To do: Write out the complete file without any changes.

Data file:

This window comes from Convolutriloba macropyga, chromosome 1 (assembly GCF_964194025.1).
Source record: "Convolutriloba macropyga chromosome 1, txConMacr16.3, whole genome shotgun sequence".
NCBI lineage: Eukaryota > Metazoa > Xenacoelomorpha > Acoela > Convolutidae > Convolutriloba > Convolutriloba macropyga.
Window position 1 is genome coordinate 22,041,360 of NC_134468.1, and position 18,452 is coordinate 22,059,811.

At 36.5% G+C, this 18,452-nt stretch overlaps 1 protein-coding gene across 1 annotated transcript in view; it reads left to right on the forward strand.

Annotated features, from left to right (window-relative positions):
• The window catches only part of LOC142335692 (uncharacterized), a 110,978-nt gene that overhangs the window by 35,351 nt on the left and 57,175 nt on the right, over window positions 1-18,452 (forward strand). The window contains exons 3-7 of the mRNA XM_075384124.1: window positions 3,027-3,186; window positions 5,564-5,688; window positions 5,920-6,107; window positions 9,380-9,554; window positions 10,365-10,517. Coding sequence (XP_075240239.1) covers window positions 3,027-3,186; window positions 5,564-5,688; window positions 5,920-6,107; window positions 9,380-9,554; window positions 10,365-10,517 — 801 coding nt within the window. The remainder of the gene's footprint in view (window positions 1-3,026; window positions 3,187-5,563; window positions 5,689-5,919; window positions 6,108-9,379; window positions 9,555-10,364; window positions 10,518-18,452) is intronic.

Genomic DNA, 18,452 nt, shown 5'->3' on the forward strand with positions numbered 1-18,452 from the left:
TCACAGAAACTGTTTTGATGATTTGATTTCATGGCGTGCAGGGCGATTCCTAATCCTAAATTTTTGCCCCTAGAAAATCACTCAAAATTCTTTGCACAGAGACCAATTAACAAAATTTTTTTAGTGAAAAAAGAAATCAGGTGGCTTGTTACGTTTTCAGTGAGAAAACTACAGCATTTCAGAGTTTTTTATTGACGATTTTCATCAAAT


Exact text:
This window comes from Convolutriloba macropyga, chromosome 1 (assembly GCF_964194025.1).
Source record: "Convolutriloba macropyga chromosome 1, txConMacr16.3, whole genome shotgun sequence".
NCBI lineage: Eukaryota > Metazoa > Xenacoelomorpha > Acoela > Convolutidae > Convolutriloba > Convolutriloba macropyga.
Window position 1 is genome coordinate 22,041,360 of NC_134468.1, and position 18,452 is coordinate 22,059,811.

At 36.5% G+C, this 18,452-nt stretch overlaps 1 protein-coding gene across 1 annotated transcript in view; it reads left to right on the forward strand.

Annotated features, from left to right (window-relative positions):
• The window catches only part of LOC142335692 (uncharacterized), a 110,978-nt gene that overhangs the window by 35,351 nt on the left and 57,175 nt on the right, over window positions 1-18,452 (forward strand). The window contains exons 3-7 of the mRNA XM_075384124.1: window positions 3,027-3,186; window positions 5,564-5,688; window positions 5,920-6,107; window positions 9,380-9,554; window positions 10,365-10,517. Coding sequence (XP_075240239.1) covers window positions 3,027-3,186; window positions 5,564-5,688; window positions 5,920-6,107; window positions 9,380-9,554; window positions 10,365-10,517 — 801 coding nt within the window. The remainder of the gene's footprint in view (window positions 1-3,026; window positions 3,187-5,563; window positions 5,689-5,919; window positions 6,108-9,379; window positions 9,555-10,364; window positions 10,518-18,452) is intronic.

Genomic DNA, 18,452 nt, shown 5'->3' on the forward strand with positions numbered 1-18,452 from the left:
TCACAGAAACTGTTTTGATGATTTGATTTCATGGCGTGCAGGGCGATTCCTAATCCTAAATTTTTGCCCCTAGAAAATCACTCAAAATTCTTTGCACAGAGACCAATTAACAAAATTTTTTTAGTGAAAAAAGAAATCAGGTGGCTTGTTACGTTTTCAGTGAGAAAACTACAGCATTTCAGAGTTTTTTATTGACGATTTTCATCAAAT